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The Lowell

The Student News Site of Lowell High School

The Lowell

The Student News Site of Lowell High School

The Lowell

The importance of being earnest

Danica Yee, Kylie Chau

Walking out of the theater after The End of Evangelion, my friends and I break into feverish discussion. After spending months encouraging me to watch it, they can’t wait to hear my thoughts on the film they say changed their lives. They walk me through its themes about existentialism and vulnerability, talking freely about the ways they’ve applied them to their own experiences, and I see a side of them I’ve never seen before. Because of their willingness to be earnest, they had developed a deeper understanding of both the art they consumed and themselves as people. After holding back so much in my own discussions about art, watching them be so open on the impact this film has had on them is inspiring to me. If it was this effortless for us to talk about art like this now, why couldn’t it be this effortless for me all the time?

There have been so many times where an artwork of any medium invoked such strong emotion in me that all I wanted to do was share the way it made me feel with the world, but I couldn’t. Communicating that impact meant being vulnerable, and the thought of people judging me for putting that part of me on display made me uncomfortable. Because I saw others smother their discussions of art in internet humor and irony, I had conditioned myself into doing the same. Instead of allowing myself to discuss how meaningful an artwork was to me, I would make a dumb joke about it instead, reducing that meaning to a throwaway quip. It was easier for me to treat an artwork as a joke than to go through the discomfort of engaging with it earnestly, even if that left me feeling unfulfilled. 

It was easier for me to treat an artwork as a joke than to go through the discomfort of engaging with it earnestly, even if that left me feeling unfulfilled. 

I began to treat art this way during the pandemic, when internet influence dominated my speech patterns. The cultural holds of apps like TikTok were at their most rampant, and most of the time I saw my peers talk about art, their language was dominated by internet buzzwords and generalized views that social media had pushed onto them. Arbitrary and nonsensical terms like “male manipulator music,” and “weirdcore,” were used to categorize art for niche and often imaginary demographics. Many of these were meant as jokes, of course, but soon they were used so much that it felt like works of art weren’t allowed to stand on their own anymore. Everything had to be attached to an ironic internet category. I saw friends embarrassed to share the things they found meaningful, because they feared that it would make others sort them into a demographic they didn’t want to be in. A sheepish “It’s bad, but I like it,” became a staple in my discussions about art. When I shared my views on an artwork, I talked about it as a piece of internet culture first, and a work of art second.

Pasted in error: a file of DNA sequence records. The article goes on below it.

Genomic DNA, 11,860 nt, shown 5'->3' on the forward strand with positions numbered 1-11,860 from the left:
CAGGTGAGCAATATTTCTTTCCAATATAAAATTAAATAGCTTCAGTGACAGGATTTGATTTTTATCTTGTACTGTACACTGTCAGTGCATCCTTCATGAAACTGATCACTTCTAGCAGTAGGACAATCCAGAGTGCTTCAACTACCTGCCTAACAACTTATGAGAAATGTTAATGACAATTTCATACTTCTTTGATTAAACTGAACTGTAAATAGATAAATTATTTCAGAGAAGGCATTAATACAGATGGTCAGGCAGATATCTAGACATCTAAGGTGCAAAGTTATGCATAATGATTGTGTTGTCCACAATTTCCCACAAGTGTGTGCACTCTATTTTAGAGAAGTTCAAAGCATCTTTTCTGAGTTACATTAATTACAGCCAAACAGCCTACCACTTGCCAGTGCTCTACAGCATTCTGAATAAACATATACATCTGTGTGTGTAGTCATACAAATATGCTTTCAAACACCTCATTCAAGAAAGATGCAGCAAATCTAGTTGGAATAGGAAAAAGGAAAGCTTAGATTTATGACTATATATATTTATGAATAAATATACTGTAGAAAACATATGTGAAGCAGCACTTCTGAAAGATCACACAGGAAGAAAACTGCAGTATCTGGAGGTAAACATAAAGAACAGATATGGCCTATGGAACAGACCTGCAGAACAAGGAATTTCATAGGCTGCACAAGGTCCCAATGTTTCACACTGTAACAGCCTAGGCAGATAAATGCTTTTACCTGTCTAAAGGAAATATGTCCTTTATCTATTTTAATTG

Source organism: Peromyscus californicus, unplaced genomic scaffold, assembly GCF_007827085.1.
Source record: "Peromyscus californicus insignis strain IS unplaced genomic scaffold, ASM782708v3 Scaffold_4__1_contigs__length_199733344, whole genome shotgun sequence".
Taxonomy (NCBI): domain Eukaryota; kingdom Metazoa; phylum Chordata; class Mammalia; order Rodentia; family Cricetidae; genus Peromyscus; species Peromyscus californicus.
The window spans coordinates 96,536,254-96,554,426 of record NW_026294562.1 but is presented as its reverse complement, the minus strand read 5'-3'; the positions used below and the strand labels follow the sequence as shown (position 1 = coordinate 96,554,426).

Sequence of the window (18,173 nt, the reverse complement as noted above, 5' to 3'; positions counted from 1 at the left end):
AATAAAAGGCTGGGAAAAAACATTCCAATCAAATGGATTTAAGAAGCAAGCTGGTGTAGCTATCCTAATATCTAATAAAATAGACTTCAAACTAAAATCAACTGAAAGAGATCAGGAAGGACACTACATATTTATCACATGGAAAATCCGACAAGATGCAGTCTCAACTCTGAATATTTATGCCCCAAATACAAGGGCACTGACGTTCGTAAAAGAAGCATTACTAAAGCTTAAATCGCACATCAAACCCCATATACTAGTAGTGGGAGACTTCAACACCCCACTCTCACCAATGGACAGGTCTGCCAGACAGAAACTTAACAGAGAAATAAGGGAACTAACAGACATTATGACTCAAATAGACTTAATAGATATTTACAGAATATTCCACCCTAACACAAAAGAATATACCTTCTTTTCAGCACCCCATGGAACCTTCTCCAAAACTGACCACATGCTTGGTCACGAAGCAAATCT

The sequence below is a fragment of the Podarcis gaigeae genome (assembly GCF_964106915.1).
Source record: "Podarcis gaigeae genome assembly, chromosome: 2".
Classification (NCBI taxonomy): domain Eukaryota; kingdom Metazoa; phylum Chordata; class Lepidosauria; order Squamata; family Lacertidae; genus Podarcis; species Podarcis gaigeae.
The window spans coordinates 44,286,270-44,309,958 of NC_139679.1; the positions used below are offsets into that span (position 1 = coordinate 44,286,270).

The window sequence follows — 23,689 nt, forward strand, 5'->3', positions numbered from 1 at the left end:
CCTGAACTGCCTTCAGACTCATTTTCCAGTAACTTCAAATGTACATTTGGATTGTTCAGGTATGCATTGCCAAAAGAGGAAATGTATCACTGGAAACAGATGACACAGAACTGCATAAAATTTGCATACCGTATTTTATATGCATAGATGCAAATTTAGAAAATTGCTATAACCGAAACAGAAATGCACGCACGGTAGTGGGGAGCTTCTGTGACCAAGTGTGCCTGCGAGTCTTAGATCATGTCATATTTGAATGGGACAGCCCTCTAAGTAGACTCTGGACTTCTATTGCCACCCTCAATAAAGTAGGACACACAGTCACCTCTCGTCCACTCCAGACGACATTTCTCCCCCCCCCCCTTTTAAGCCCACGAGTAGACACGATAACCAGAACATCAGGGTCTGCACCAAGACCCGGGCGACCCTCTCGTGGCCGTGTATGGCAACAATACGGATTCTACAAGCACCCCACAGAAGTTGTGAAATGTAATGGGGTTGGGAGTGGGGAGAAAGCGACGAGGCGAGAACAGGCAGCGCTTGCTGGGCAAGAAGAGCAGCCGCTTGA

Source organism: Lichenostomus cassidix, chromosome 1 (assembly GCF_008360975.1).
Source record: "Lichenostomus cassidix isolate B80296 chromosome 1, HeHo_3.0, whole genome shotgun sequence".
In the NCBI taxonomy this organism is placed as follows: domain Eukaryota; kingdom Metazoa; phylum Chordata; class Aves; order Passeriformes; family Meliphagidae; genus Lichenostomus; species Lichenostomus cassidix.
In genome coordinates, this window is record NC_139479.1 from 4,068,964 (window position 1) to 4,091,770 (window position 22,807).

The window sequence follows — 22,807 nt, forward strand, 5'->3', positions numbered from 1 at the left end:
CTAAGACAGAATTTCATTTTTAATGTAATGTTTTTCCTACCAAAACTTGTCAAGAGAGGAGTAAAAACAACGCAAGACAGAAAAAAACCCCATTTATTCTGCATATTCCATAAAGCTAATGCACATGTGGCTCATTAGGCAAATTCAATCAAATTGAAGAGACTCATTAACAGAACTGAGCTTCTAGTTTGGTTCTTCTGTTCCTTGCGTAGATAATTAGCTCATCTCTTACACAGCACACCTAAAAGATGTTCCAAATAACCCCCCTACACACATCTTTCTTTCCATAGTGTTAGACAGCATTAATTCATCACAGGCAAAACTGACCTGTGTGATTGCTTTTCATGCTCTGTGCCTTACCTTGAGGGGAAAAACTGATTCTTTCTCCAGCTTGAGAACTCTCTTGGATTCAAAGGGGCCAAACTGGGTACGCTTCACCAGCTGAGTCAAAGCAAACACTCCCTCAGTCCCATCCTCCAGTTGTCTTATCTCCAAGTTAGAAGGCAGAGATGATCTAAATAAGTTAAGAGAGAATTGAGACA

Because I saw art as being so interlinked with this culture of irony, it became hard to speak about it earnestly. It was much easier to make a joke about an artwork than to make myself vulnerable by sharing what it meant to me. When everyone else was seemingly nonchalant about their connections with art, sharing my own serious analysis made me feel like I was drawing unwanted attention to myself. I worried that I’d be seen as corny, or overly emotional, for reading too deeply into something I didn’t need to. Eventually, this worry began to spread into other aspects of my life. There were times where I desperately wanted to talk about things that were important to me, whether art related or not, but I was too scared of being judged to say anything. Soon, I felt the need to feign indifference in everything I said, and cover even serious topics with humor for my words to be palatable.